Time For Turn-Based
Whenever people talk about influential, iconic JRPGs from the past few decades, some major franchises very quickly come to mind. I’m sure names like Final Fantasy and Dragon Quest crept into your thoughts before finishing the first sentence. Maybe other names like Tales of or Persona spring to mind, but few might readily think a game like Trials of Mana.
That makes sense, too. The Mana series hasn’t been in the best of places recently, and the Secret of Mana remake, while competent, didn’t do the franchise any favors. Well, it looks like Square Enix wants to put its best foot forward in the Trials of Mana remake. The game’s set to launch in April next year, and after playing it at PAX West, things are looking pretty good for the JRPG.
Trials of Mana Tries for Glory Again
Announced at E3 alongside the Collection of Mana, the Trials of Mana remake caught me by surprise. Before, it wasn’t available in the West in an official capacity. A fan translation made the rounds, but that’s all there was. Now, within a year’s time, we not only get the original officially translated but also a full-fledged remake.
The core Mana games have historically been action RPGs, and that’s no different with this remake. However, adding a third dimension helps bring that action to life, especially with the extra mobility. Jumping doesn’t sound like a big deal, but there was something viscerally satisfying about leaping over a boss’s shockwave attack.
And really, that sentiment describes the gameplay in this Trials of Mana remake pretty well. Nothing here is new. Swinging your sword, using some items, casting a spell, activating canned-animation special attacks—it’s all familiar, much like many other JRPGs. Yet somehow, it comes together in a polished package. Somehow, it reminded me of a game I’ve enjoyed before, even though it was my first time with this one. In other words, Trials of Mana sits deep in the JRPG comfort zone, but it plays pretty well.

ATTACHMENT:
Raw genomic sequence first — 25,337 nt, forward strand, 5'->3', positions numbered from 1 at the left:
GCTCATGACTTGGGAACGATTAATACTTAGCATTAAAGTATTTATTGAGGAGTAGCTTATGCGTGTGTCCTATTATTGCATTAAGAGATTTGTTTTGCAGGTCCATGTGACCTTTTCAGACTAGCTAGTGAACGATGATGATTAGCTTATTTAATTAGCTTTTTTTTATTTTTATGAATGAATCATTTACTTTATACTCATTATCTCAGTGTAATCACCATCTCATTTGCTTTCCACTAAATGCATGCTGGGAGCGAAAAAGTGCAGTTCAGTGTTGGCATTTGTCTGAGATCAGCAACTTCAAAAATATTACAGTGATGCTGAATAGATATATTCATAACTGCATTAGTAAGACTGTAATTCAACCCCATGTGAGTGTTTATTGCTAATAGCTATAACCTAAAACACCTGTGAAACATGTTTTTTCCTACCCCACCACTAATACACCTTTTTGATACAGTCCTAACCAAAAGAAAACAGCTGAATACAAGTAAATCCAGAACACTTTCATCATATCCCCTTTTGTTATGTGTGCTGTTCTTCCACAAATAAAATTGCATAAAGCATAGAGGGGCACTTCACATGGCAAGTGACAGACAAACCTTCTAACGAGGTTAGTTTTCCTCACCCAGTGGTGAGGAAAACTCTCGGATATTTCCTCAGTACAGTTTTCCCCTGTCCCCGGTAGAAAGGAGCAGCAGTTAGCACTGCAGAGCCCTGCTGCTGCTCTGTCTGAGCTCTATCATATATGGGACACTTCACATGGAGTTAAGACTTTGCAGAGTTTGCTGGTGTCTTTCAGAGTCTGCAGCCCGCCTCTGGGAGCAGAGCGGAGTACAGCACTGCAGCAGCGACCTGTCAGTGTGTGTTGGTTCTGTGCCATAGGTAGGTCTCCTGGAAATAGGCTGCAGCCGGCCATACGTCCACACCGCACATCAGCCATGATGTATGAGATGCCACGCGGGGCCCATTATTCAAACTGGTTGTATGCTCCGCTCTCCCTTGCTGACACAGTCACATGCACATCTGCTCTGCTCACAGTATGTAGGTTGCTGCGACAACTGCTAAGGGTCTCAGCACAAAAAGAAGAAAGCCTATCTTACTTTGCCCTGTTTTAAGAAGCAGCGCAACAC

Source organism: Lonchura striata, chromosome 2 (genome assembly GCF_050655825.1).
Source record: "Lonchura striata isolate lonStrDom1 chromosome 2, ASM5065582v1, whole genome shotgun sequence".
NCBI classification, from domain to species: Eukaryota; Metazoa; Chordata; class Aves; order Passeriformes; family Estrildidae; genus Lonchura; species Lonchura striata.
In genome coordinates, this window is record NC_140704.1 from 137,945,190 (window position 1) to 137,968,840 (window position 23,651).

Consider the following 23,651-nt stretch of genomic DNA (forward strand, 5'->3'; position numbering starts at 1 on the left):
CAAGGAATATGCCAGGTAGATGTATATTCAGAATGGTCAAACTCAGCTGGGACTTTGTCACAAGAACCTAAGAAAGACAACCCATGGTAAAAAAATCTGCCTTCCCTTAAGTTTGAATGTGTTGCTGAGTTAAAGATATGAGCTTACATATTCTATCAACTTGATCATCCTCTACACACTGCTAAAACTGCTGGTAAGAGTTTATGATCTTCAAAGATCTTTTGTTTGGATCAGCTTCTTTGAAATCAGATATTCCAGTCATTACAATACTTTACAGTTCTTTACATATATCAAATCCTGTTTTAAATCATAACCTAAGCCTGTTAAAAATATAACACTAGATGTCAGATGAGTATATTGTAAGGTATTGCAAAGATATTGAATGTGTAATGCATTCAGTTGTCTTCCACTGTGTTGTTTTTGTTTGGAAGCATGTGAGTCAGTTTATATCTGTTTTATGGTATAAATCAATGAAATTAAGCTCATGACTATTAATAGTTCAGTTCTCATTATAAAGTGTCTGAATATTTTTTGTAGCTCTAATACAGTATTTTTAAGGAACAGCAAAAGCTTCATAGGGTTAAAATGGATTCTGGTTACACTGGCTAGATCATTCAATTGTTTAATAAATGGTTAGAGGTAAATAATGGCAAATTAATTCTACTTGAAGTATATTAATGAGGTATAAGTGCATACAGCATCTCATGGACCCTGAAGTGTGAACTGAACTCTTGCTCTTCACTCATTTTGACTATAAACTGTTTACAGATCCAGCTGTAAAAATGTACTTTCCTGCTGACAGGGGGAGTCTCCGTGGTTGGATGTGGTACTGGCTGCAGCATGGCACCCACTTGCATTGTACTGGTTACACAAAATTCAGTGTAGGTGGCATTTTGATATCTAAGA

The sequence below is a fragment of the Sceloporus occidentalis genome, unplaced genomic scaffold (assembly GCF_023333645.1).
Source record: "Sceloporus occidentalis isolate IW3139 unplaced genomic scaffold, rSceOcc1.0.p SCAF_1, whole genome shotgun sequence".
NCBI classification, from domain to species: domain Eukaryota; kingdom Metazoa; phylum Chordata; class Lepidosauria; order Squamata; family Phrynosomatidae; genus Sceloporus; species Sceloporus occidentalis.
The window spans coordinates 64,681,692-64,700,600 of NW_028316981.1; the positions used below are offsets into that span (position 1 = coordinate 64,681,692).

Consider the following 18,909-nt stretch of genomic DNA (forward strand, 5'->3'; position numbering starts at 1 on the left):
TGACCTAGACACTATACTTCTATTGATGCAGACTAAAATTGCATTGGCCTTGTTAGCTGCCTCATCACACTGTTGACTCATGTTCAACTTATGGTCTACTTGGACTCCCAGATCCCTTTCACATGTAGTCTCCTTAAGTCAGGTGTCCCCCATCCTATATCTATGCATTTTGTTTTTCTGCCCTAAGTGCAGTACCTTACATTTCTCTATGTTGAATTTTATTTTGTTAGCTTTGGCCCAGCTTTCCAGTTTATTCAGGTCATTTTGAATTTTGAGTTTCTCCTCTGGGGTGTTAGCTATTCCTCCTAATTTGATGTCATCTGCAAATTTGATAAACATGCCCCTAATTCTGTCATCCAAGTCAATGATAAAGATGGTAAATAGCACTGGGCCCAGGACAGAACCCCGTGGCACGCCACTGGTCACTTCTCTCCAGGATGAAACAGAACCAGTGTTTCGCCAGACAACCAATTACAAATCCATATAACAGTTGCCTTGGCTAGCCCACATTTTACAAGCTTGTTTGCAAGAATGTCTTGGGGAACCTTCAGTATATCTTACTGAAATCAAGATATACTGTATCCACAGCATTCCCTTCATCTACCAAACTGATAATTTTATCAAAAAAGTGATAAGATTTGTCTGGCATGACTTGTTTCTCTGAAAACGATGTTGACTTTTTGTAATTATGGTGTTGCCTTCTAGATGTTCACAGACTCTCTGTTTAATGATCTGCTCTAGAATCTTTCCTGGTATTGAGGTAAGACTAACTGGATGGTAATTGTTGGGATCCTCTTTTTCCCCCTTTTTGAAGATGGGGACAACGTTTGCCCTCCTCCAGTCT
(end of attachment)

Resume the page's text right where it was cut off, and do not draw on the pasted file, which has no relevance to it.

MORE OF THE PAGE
The combat works quickly enough that killing the small fry doesn’t feel like a chore. The smaller fights don’t overstay their welcome, and the responsive mobility provides some excellent feedback. Yet, Trials of Mana shines best in the boss battles, where tactical decisions matter most. The heightened tension in the final fight of the PAX demo encouraged me to fully use my party and their abilities. Going through all my options in the face of a real challenge let the combat stretch its muscles, and I liked what I saw.
A Fresh Look for Trials of Mana
The characters and the world come to life in this reimagining of the old SNES classic. Granted, Trials of Mana won’t look as mind-melting as, say, the Final Fantasy VII Remake or something like Cyberpunk 2077. That’s fine, though. Trials of Mana goes for the cartoony, and it works well. The more animated style sells the atmosphere. It’s what I imagine a ‘90s JRPG would look like if PlayStation 4s and Xbox Ones existed back then.
The character models exude a lot of personality, especially in motion. The demo put me in Duran’s shoes, and by the end of it, I had a pretty good idea of his personality. The way he moves showcases a lot of earnestness, and his voice lines sold his cockiness. Although, the game did use the same voice lines whenever Duran started or finished combat, which got old pretty quickly. At first, it was charming in a nostalgic way, but that wore off.
Overall though, Trials of Mana feels like it could have the makings of a good JRPG. The new graphics and revamped combat provide the perfect stage for the narrative and character development to unfold. At the end of the day, those two factors make or break a good JRPG. We’ll have to see if Square Enix can deliver a compelling narrative that made Seiken Densetsu 3 so beloved.
The Trials of Mana remake will launch April 24, 2020 for the PlayStation 4, Nintendo Switch, and PC via Steam.